The Tea Party Movement At Five Years: What Has It Accomplished?

The Tea Party Movement reached five years of age in the last few days, and the question is what has been accomplished?

The Tea Party Movement has led to the following:

Complete stalemate and gridlock in both houses of Congress.

The weakening of the power of the Speaker of the House John Boehner to the level it was in 1910 after the “House Revolution” against Speaker Joseph Cannon.

The loss of a potential Senate majority for the Republican Party twice, when it seemed possible.

The undermining of the American economy and America’s image in the world.

The promotion of racism, misogyny, nativism, and hate and confrontation.

The undermining of national government in favor of sectionalism and secession.

The growing inability of President Obama to gain any kind of cooperation from the opposition party, unseen since the time of Andrew Johnson.

The loss of any reasonable civility between the leaders of the Republican Party and the President of the opposition party.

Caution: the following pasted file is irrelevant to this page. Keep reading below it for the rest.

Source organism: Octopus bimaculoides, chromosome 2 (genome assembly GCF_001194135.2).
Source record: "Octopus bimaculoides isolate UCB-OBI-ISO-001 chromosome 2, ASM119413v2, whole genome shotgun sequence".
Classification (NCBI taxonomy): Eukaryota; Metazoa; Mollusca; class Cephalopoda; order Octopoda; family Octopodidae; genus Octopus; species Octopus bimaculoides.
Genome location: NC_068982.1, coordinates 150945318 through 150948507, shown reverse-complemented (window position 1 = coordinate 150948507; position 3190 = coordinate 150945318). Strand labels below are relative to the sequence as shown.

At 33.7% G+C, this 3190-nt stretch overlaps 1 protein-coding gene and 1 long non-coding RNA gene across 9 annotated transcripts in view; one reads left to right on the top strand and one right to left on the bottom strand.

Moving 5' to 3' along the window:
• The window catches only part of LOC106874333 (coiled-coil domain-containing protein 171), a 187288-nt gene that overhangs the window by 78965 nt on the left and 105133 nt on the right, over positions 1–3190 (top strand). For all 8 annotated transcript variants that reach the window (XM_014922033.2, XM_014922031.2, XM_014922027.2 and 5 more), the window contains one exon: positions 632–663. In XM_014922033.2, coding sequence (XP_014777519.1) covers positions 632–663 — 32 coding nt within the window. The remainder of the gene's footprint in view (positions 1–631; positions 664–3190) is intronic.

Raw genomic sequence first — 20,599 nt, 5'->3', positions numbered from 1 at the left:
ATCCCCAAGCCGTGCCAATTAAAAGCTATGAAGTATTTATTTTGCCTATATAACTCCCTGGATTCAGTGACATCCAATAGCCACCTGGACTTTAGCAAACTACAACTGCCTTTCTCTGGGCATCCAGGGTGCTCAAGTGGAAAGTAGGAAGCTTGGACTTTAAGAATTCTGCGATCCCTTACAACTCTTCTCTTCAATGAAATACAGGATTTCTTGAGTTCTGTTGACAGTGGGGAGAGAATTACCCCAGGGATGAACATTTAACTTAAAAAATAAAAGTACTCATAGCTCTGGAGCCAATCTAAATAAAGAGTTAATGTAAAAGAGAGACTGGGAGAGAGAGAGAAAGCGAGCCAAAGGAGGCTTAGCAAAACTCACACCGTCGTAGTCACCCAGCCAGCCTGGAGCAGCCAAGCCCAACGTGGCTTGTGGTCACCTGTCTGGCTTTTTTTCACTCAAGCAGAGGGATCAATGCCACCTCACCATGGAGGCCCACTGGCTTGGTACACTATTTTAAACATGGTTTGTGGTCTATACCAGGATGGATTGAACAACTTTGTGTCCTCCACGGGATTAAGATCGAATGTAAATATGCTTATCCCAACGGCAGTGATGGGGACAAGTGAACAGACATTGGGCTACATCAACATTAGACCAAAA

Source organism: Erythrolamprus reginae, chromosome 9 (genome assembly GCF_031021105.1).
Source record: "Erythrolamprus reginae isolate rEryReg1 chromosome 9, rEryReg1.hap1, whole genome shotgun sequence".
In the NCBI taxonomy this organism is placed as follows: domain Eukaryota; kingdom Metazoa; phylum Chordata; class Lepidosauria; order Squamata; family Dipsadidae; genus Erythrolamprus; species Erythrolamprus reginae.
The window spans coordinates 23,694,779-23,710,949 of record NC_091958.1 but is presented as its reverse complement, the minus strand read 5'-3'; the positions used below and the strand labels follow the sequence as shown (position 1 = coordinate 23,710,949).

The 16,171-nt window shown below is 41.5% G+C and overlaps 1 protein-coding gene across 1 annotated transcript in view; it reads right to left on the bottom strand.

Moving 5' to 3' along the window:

The growing split between the two major political parties in a manner unseen since the Civil War-Reconstruction Era 150 years ago.

The growing personal threats of assassination against President Obama, unseen at this level since the time of Abraham Lincoln.

But there are signs that the American people have had it with the Tea Party Movement in the Congress and in the state governments.

This is a clear cut warning for those promoting this divisiveness and anarchy, that the time for return to civility has arrived, and that if those in government now refuse to see the handwriting on the wall, then they will be repudiated in 2014 and 2016!

The Sectionalism And Regionalism In America’s 50 States

An interesting part of American history and contemporary America is the reality of sectionalism and regionalism in many American states.

One classic example was the case of West Virginia, a breakaway from Virginia of areas of the state that were anti slavery, occurring during the Civil War in 1863. Therefore, the site of John Brown’s Raid on Harpers Ferry in 1859, which had been part of Virginia, became probably the most famous site in the new state of West Virginia, and remains a fascinating historic site today, which the author has visited.